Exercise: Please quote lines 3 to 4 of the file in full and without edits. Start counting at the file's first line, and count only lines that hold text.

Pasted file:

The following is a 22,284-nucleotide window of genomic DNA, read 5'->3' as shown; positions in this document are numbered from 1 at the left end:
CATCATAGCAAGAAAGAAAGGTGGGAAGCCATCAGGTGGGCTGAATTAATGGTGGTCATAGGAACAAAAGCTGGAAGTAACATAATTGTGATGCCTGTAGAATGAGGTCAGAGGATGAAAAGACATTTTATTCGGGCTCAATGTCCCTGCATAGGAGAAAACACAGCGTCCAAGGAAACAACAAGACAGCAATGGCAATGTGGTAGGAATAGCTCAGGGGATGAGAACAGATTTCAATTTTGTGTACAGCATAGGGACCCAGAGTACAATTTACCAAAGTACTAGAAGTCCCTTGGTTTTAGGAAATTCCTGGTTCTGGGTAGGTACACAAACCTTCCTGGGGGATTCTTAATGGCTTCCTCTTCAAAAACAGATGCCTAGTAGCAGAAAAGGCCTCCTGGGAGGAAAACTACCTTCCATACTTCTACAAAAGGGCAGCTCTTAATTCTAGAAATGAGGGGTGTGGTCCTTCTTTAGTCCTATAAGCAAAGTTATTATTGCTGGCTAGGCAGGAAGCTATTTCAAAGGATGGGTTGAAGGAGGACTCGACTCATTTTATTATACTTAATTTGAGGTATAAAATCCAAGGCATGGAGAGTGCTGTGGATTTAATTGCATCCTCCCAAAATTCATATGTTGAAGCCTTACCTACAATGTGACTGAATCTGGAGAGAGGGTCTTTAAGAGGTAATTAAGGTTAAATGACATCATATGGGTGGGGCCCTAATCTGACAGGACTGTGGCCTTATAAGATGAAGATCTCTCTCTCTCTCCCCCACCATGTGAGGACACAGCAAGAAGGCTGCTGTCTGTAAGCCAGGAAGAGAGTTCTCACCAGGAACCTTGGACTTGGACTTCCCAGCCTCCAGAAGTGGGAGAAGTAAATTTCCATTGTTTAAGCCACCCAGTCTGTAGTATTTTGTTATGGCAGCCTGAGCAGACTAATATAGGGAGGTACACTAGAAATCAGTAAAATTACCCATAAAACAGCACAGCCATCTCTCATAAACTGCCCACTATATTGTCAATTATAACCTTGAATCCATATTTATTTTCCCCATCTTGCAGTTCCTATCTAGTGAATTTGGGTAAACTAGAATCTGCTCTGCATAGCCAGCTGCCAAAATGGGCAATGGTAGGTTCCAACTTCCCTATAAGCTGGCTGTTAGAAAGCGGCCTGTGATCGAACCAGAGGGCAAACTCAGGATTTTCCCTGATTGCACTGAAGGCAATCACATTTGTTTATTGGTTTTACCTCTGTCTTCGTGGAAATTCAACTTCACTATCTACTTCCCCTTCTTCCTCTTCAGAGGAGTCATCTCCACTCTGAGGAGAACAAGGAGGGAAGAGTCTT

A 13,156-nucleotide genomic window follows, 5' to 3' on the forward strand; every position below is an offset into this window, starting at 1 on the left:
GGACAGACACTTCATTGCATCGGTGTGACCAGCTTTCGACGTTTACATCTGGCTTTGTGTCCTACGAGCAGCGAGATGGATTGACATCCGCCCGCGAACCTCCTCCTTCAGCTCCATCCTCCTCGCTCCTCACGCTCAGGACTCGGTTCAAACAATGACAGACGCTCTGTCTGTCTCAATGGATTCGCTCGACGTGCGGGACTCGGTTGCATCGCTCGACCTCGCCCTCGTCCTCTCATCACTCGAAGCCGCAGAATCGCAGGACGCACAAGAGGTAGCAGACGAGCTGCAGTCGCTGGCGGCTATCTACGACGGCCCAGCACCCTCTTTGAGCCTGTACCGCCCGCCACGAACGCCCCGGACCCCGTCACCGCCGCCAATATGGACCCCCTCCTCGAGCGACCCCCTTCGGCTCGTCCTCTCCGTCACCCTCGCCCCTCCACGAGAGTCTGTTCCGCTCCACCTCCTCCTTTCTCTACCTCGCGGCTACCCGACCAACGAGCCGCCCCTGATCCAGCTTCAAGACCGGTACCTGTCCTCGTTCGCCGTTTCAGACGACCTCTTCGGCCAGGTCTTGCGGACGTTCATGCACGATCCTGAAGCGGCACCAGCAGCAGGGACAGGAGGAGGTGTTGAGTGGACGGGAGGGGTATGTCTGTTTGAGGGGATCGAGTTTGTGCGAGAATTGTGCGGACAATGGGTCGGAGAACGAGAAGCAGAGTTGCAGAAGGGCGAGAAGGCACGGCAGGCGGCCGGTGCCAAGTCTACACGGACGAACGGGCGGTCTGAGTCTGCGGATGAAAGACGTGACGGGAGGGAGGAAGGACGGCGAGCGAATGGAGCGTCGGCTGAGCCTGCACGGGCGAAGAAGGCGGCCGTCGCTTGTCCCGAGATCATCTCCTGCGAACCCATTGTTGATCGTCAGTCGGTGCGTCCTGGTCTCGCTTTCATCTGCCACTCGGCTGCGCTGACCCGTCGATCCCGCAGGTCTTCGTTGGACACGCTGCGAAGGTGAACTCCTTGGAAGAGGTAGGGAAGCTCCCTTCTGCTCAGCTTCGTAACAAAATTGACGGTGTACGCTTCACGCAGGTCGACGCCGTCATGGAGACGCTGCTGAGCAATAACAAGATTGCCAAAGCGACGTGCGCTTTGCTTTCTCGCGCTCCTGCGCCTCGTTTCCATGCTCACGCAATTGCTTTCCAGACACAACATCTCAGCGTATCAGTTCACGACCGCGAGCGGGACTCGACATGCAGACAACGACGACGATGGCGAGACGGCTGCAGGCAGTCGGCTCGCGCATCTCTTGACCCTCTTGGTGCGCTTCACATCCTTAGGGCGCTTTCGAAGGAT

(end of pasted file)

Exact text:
A 13,156-nucleotide genomic window follows, 5' to 3' on the forward strand; every position below is an offset into this window, starting at 1 on the left:
GGACAGACACTTCATTGCATCGGTGTGACCAGCTTTCGACGTTTACATCTGGCTTTGTGTCCTACGAGCAGCGAGATGGATTGACATCCGCCCGCGAACCTCCTCCTTCAGCTCCATCCTCCTCGCTCCTCACGCTCAGGACTCGGTTCAAACAATGACAGACGCTCTGTCTGTCTCAATGGATTCGCTCGACGTGCGGGACTCGGTTGCATCGCTCGACCTCGCCCTCGTCCTCTCATCACTCGAAGCCGCAGAATCGCAGGACGCACAAGAGGTAGCAGACGAGCTGCAGTCGCTGGCGGCTATCTACGACGGCCCAGCACCCTCTTTGAGCCTGTACCGCCCGCCACGAACGCCCCGGACCCCGTCACCGCCGCCAATATGGACCCCCTCCTCGAGCGACCCCCTTCGGCTCGTCCTCTCCGTCACCCTCGCCCCTCCACGAGAGTCTGTTCCGCTCCACCTCCTCCTTTCTCTACCTCGCGGCTACCCGACCAACGAGCCGCCCCTGATCCAGCTTCAAGACCGGTACCTGTCCTCGTTCGCCGTTTCAGACGACCTCTTCGGCCAGGTCTTGCGGACGTTCATGCACGATCCTGAAGCGGCACCAGCAGCAGGGACAGGAGGAGGTGTTGAGTGGACGGGAGGGGTATGTCTGTTTGAGGGGATCGAGTTTGTGCGAGAATTGTGCGGACAATGGGTCGGAGAACGAGAAGCAGAGTTGCAGAAGGGCGAGAAGGCACGGCAGGCGGCCGGTGCCAAGTCTACACGGACGAACGGGCGGTCTGAGTCTGCGGATGAAAGACGTGACGGGAGGGAGGAAGGACGGCGAGCGAATGGAGCGTCGGCTGAGCCTGCACGGGCGAAGAAGGCGGCCGTCGCTTGTCCCGAGATCATCTCCTGCGAACCCATTGTTGATCGTCAGTCGGTGCGTCCTGGTCTCGCTTTCATCTGCCACTCGGCTGCGCTGACCCGTCGATCCCGCAGGTCTTCGTTGGACACGCTGCGAAGGTGAACTCCTTGGAAGAGGTAGGGAAGCTCCCTTCTGCTCAGCTTCGTAACAAAATTGACGGTGTACGCTTCACGCAGGTCGACGCCGTCATGGAGACGCTGCTGAGCAATAACAAGATTGCCAAAGCGACGTGCGCTTTGCTTTCTCGCGCTCCTGCGCCTCGTTTCCATGCTCACGCAATTGCTTTCCAGACACAACATCTCAGCGTATCAGTTCACGACCGCGAGCGGGACTCGACATGCAGACAACGACGACGATGGCGAGACGGCTGCAGGCAGTCGGCTCGCGCATCTCTTGACCCTCTTGGTGCGCTTCACATCCTTAGGGCGCTTTCGAAGGAT